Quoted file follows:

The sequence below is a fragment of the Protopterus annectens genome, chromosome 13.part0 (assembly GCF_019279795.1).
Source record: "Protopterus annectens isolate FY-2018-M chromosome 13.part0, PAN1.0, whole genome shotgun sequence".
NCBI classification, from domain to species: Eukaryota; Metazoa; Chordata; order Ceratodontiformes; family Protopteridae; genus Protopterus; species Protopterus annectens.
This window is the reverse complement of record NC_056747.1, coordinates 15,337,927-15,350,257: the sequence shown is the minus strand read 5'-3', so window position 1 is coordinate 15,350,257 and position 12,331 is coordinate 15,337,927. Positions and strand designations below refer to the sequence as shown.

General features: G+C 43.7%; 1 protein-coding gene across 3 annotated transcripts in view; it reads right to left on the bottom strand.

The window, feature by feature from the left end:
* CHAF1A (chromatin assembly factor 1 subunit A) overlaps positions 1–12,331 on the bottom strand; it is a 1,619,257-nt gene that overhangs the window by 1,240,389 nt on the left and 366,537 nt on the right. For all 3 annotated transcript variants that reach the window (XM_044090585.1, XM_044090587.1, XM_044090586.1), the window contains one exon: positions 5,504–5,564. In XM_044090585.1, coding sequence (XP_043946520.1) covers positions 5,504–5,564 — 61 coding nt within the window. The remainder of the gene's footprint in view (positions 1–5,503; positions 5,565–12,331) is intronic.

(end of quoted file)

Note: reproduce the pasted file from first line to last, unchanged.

The sequence below is a fragment of the Protopterus annectens genome, chromosome 13.part0 (assembly GCF_019279795.1).
Source record: "Protopterus annectens isolate FY-2018-M chromosome 13.part0, PAN1.0, whole genome shotgun sequence".
NCBI classification, from domain to species: Eukaryota; Metazoa; Chordata; order Ceratodontiformes; family Protopteridae; genus Protopterus; species Protopterus annectens.
This window is the reverse complement of record NC_056747.1, coordinates 15,337,927-15,350,257: the sequence shown is the minus strand read 5'-3', so window position 1 is coordinate 15,350,257 and position 12,331 is coordinate 15,337,927. Positions and strand designations below refer to the sequence as shown.

General features: G+C 43.7%; 1 protein-coding gene across 3 annotated transcripts in view; it reads right to left on the bottom strand.

The window, feature by feature from the left end:
* CHAF1A (chromatin assembly factor 1 subunit A) overlaps positions 1–12,331 on the bottom strand; it is a 1,619,257-nt gene that overhangs the window by 1,240,389 nt on the left and 366,537 nt on the right. For all 3 annotated transcript variants that reach the window (XM_044090585.1, XM_044090587.1, XM_044090586.1), the window contains one exon: positions 5,504–5,564. In XM_044090585.1, coding sequence (XP_043946520.1) covers positions 5,504–5,564 — 61 coding nt within the window. The remainder of the gene's footprint in view (positions 1–5,503; positions 5,565–12,331) is intronic.